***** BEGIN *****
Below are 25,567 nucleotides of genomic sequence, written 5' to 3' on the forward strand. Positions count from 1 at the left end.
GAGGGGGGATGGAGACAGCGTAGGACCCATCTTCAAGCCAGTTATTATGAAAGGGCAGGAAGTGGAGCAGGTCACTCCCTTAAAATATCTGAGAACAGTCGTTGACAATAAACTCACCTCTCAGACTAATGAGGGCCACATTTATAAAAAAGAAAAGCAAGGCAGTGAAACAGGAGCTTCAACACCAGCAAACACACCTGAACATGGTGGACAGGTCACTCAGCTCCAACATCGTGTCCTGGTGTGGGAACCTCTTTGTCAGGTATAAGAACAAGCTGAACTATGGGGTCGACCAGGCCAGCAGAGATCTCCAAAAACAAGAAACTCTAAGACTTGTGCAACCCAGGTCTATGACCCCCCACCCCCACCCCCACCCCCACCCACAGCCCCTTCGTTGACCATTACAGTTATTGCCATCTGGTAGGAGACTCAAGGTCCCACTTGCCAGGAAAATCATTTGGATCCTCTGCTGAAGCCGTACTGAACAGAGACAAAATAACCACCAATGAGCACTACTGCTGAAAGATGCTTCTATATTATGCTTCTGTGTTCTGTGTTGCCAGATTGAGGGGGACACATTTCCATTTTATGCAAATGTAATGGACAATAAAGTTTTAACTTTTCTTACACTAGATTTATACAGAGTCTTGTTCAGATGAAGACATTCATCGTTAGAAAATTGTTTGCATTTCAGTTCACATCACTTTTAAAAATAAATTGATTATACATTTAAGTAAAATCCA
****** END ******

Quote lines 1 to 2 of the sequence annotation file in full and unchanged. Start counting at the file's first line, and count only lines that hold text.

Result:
Below are 25,567 nucleotides of genomic sequence, written 5' to 3' on the forward strand. Positions count from 1 at the left end.
GAGGGGGGATGGAGACAGCGTAGGACCCATCTTCAAGCCAGTTATTATGAAAGGGCAGGAAGTGGAGCAGGTCACTCCCTTAAAATATCTGAGAACAGTCGTTGACAATAAACTCACCTCTCAGACTAATGAGGGCCACATTTATAAAAAAGAAAAGCAAGGCAGTGAAACAGGAGCTTCAACACCAGCAAACACACCTGAACATGGTGGACAGGTCACTCAGCTCCAACATCGTGTCCTGGTGTGGGAACCTCTTTGTCAGGTATAAGAACAAGCTGAACTATGGGGTCGACCAGGCCAGCAGAGATCTCCAAAAACAAGAAACTCTAAGACTTGTGCAACCCAGGTCTATGACCCCCCACCCCCACCCCCACCCCCACCCACAGCCCCTTCGTTGACCATTACAGTTATTGCCATCTGGTAGGAGACTCAAGGTCCCACTTGCCAGGAAAATCATTTGGATCCTCTGCTGAAGCCGTACTGAACAGAGACAAAATAACCACCAATGAGCACTACTGCTGAAAGATGCTTCTATATTATGCTTCTGTGTTCTGTGTTGCCAGATTGAGGGGGACACATTTCCATTTTATGCAAATGTAATGGACAATAAAGTTTTAACTTTTCTTACACTAGATTTATACAGAGTCTTGTTCAGATGAAGACATTCATCGTTAGAAAATTGTTTGCATTTCAGTTCACATCACTTTTAAAAATAAATTGATTATACATTTAAGTAAAATCCA